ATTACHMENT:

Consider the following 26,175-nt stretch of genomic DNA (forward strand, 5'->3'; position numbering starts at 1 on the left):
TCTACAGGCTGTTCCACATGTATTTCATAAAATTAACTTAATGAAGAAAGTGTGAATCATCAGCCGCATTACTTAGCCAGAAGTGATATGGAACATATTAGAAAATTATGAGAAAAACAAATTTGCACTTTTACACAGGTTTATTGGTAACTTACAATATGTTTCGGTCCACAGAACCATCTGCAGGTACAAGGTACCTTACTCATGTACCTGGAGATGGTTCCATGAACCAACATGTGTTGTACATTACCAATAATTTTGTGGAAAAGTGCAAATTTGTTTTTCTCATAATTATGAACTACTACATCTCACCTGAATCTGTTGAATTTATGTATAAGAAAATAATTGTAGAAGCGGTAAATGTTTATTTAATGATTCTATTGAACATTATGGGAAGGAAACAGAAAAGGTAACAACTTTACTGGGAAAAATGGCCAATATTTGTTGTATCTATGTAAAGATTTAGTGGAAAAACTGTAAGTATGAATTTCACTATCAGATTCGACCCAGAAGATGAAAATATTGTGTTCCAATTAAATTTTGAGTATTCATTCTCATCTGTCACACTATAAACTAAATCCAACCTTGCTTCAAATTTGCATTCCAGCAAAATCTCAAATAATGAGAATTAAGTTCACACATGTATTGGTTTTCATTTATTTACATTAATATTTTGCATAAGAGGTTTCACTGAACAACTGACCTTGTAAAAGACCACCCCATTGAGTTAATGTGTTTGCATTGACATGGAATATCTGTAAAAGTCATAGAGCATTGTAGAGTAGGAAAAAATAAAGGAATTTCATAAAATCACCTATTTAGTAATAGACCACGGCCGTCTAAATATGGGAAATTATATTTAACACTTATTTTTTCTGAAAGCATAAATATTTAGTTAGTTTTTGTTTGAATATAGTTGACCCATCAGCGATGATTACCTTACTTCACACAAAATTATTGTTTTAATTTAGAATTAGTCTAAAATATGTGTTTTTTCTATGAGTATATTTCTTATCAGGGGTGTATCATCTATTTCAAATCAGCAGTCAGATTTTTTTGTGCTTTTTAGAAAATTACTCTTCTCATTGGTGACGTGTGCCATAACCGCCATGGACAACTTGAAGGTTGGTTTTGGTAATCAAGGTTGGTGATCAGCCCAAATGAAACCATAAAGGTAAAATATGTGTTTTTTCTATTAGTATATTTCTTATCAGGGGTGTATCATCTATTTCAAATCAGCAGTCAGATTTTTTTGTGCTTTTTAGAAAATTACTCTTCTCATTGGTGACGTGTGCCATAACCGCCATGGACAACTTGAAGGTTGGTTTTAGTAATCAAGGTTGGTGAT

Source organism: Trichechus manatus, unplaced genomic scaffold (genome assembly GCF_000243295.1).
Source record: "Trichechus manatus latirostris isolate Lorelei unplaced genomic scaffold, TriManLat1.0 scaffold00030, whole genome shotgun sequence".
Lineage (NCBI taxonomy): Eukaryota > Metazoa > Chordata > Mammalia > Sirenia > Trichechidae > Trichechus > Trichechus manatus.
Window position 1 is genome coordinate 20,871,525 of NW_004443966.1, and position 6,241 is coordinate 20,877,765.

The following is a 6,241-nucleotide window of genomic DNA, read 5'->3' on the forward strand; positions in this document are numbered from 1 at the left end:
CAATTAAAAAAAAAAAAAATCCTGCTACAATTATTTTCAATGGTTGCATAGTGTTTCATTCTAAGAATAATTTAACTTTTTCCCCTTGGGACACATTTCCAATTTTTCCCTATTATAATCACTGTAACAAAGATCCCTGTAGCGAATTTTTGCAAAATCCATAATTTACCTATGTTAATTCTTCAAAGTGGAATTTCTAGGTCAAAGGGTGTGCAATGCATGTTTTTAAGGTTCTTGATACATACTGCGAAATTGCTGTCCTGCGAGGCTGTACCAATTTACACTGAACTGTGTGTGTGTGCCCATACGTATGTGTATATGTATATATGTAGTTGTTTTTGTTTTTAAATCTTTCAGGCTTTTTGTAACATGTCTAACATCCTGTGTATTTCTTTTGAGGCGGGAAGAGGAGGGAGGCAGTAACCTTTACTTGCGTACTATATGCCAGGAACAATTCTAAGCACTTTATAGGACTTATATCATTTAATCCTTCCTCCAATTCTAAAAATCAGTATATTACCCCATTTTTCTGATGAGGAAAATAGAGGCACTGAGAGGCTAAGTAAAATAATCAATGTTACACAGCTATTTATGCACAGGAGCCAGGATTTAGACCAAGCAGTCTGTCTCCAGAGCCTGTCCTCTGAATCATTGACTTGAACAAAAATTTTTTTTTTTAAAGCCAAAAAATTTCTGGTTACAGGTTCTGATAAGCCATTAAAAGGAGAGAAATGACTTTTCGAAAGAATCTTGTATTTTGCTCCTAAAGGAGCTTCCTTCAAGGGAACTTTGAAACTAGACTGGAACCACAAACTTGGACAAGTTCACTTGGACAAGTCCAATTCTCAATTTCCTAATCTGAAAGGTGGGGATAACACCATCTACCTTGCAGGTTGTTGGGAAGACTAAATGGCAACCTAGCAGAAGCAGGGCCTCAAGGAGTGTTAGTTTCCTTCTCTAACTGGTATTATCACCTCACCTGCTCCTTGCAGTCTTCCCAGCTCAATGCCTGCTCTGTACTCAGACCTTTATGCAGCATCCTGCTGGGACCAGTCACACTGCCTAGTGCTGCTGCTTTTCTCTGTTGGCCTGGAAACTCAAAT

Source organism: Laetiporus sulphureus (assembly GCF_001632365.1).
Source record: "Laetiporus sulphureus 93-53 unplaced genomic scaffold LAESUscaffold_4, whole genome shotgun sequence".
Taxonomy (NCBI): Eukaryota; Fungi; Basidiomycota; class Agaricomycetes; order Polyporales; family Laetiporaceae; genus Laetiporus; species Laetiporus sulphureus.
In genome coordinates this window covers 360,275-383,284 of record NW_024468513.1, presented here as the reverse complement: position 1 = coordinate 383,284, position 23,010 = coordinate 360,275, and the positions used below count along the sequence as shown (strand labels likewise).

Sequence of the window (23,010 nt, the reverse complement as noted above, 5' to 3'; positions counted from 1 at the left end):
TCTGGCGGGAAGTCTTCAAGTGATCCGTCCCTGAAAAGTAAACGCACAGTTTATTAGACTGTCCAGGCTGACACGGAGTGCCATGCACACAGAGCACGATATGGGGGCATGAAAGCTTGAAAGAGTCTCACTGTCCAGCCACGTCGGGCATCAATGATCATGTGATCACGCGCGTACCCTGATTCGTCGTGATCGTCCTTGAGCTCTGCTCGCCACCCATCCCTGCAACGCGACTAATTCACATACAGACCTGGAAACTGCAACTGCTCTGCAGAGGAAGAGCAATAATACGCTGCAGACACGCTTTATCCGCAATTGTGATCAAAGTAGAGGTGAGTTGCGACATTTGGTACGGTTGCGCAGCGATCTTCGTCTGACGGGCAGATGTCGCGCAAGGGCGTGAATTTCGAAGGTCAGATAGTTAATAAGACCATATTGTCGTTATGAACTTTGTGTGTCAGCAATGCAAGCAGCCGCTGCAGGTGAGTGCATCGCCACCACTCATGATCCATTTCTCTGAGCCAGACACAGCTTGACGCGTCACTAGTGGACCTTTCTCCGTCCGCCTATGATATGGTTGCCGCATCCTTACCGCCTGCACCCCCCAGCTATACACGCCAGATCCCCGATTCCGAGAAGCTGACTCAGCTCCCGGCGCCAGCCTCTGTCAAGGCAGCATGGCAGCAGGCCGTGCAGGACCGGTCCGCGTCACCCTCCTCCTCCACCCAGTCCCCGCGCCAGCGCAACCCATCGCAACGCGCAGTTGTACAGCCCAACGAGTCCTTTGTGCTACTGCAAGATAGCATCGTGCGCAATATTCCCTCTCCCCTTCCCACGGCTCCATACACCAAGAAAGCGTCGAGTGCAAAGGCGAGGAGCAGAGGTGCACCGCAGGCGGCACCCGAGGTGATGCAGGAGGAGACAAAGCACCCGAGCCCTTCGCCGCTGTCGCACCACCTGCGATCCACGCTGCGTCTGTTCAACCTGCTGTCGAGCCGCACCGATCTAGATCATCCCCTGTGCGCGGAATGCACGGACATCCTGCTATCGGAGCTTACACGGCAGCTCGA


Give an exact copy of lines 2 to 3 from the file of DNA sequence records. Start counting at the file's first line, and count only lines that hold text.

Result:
TCTACAGGCTGTTCCACATGTATTTCATAAAATTAACTTAATGAAGAAAGTGTGAATCATCAGCCGCATTACTTAGCCAGAAGTGATATGGAACATATTAGAAAATTATGAGAAAAACAAATTTGCACTTTTACACAGGTTTATTGGTAACTTACAATATGTTTCGGTCCACAGAACCATCTGCAGGTACAAGGTACCTTACTCATGTACCTGGAGATGGTTCCATGAACCAACATGTGTTGTACATTACCAATAATTTTGTGGAAAAGTGCAAATTTGTTTTTCTCATAATTATGAACTACTACATCTCACCTGAATCTGTTGAATTTATGTATAAGAAAATAATTGTAGAAGCGGTAAATGTTTATTTAATGATTCTATTGAACATTATGGGAAGGAAACAGAAAAGGTAACAACTTTACTGGGAAAAATGGCCAATATTTGTTGTATCTATGTAAAGATTTAGTGGAAAAACTGTAAGTATGAATTTCACTATCAGATTCGACCCAGAAGATGAAAATATTGTGTTCCAATTAAATTTTGAGTATTCATTCTCATCTGTCACACTATAAACTAAATCCAACCTTGCTTCAAATTTGCATTCCAGCAAAATCTCAAATAATGAGAATTAAGTTCACACATGTATTGGTTTTCATTTATTTACATTAATATTTTGCATAAGAGGTTTCACTGAACAACTGACCTTGTAAAAGACCACCCCATTGAGTTAATGTGTTTGCATTGACATGGAATATCTGTAAAAGTCATAGAGCATTGTAGAGTAGGAAAAAATAAAGGAATTTCATAAAATCACCTATTTAGTAATAGACCACGGCCGTCTAAATATGGGAAATTATATTTAACACTTATTTTTTCTGAAAGCATAAATATTTAGTTAGTTTTTGTTTGAATATAGTTGACCCATCAGCGATGATTACCTTACTTCACACAAAATTATTGTTTTAATTTAGAATTAGTCTAAAATATGTGTTTTTTCTATGAGTATATTTCTTATCAGGGGTGTATCATCTATTTCAAATCAGCAGTCAGATTTTTTTGTGCTTTTTAGAAAATTACTCTTCTCATTGGTGACGTGTGCCATAACCGCCATGGACAACTTGAAGGTTGGTTTTGGTAATCAAGGTTGGTGATCAGCCCAAATGAAACCATAAAGGTAAAATATGTGTTTTTTCTATTAGTATATTTCTTATCAGGGGTGTATCATCTATTTCAAATCAGCAGTCAGATTTTTTTGTGCTTTTTAGAAAATTACTCTTCTCATTGGTGACGTGTGCCATAACCGCCATGGACAACTTGAAGGTTGGTTTTAGTAATCAAGGTTGGTGAT

Source organism: Trichechus manatus, unplaced genomic scaffold (genome assembly GCF_000243295.1).